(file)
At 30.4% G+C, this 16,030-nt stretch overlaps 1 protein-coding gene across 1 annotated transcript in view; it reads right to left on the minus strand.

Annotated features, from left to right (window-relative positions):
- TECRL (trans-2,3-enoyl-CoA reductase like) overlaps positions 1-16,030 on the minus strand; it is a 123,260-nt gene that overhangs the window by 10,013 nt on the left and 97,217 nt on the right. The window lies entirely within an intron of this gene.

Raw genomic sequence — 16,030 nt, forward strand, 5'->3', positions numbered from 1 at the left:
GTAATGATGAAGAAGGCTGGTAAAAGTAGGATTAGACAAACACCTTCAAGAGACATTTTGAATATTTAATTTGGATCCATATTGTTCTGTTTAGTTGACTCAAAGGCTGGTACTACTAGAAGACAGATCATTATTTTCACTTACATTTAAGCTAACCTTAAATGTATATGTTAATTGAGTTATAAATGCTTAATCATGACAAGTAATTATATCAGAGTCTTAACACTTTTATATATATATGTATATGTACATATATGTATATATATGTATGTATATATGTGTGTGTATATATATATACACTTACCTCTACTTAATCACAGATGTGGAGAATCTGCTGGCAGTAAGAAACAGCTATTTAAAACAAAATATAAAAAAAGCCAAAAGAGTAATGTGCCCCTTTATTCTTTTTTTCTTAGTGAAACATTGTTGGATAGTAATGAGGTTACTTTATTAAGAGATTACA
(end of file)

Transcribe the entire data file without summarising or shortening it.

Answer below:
At 30.4% G+C, this 16,030-nt stretch overlaps 1 protein-coding gene across 1 annotated transcript in view; it reads right to left on the minus strand.

Annotated features, from left to right (window-relative positions):
- TECRL (trans-2,3-enoyl-CoA reductase like) overlaps positions 1-16,030 on the minus strand; it is a 123,260-nt gene that overhangs the window by 10,013 nt on the left and 97,217 nt on the right. The window lies entirely within an intron of this gene.

Raw genomic sequence — 16,030 nt, forward strand, 5'->3', positions numbered from 1 at the left:
GTAATGATGAAGAAGGCTGGTAAAAGTAGGATTAGACAAACACCTTCAAGAGACATTTTGAATATTTAATTTGGATCCATATTGTTCTGTTTAGTTGACTCAAAGGCTGGTACTACTAGAAGACAGATCATTATTTTCACTTACATTTAAGCTAACCTTAAATGTATATGTTAATTGAGTTATAAATGCTTAATCATGACAAGTAATTATATCAGAGTCTTAACACTTTTATATATATATGTATATGTACATATATGTATATATATGTATGTATATATGTGTGTGTATATATATATACACTTACCTCTACTTAATCACAGATGTGGAGAATCTGCTGGCAGTAAGAAACAGCTATTTAAAACAAAATATAAAAAAAGCCAAAAGAGTAATGTGCCCCTTTATTCTTTTTTTCTTAGTGAAACATTGTTGGATAGTAATGAGGTTACTTTATTAAGAGATTACA